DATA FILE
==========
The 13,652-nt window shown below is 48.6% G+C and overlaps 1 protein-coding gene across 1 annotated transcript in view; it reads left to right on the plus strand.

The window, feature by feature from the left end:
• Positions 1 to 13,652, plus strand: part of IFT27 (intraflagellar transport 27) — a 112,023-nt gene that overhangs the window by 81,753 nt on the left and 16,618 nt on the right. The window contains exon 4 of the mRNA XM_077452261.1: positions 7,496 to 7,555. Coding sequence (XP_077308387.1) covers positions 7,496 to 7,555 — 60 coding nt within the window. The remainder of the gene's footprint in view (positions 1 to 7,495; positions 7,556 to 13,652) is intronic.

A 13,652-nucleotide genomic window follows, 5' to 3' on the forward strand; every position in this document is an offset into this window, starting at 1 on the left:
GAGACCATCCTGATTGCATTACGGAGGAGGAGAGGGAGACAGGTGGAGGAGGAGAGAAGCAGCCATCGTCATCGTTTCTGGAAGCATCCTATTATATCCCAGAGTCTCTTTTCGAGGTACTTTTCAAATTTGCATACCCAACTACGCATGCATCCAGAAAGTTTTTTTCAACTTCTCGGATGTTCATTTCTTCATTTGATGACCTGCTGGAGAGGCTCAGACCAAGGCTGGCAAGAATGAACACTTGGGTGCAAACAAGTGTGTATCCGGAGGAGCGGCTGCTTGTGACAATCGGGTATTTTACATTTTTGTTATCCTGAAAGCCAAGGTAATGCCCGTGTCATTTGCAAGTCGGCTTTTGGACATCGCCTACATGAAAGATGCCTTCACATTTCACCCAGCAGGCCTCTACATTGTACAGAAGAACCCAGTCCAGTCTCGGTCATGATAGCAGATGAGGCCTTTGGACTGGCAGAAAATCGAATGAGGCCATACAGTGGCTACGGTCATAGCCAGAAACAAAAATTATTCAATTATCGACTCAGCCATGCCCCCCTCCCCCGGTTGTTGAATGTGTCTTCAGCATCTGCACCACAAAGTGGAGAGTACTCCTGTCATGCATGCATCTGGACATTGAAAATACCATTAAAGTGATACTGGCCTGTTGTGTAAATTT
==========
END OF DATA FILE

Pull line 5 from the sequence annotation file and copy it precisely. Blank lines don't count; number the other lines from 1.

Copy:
GAGACCATCCTGATTGCATTACGGAGGAGGAGAGGGAGACAGGTGGAGGAGGAGAGAAGCAGCCATCGTCATCGTTTCTGGAAGCATCCTATTATATCCCAGAGTCTCTTTTCGAGGTACTTTTCAAATTTGCATACCCAACTACGCATGCATCCAGAAAGTTTTTTTCAACTTCTCGGATGTTCATTTCTTCATTTGATGACCTGCTGGAGAGGCTCAGACCAAGGCTGGCAAGAATGAACACTTGGGTGCAAACAAGTGTGTATCCGGAGGAGCGGCTGCTTGTGACAATCGGGTATTTTACATTTTTGTTATCCTGAAAGCCAAGGTAATGCCCGTGTCATTTGCAAGTCGGCTTTTGGACATCGCCTACATGAAAGATGCCTTCACATTTCACCCAGCAGGCCTCTACATTGTACAGAAGAACCCAGTCCAGTCTCGGTCATGATAGCAGATGAGGCCTTTGGACTGGCAGAAAATCGAATGAGGCCATACAGTGGCTACGGTCATAGCCAGAAACAAAAATTATTCAATTATCGACTCAGCCATGCCCCCCTCCCCCGGTTGTTGAATGTGTCTTCAGCATCTGCACCACAAAGTGGAGAGTACTCCTGTCATGCATGCATCTGGACATTGAAAATACCATTAAAGTGATACTGGCCTGTTGTGTAAATTT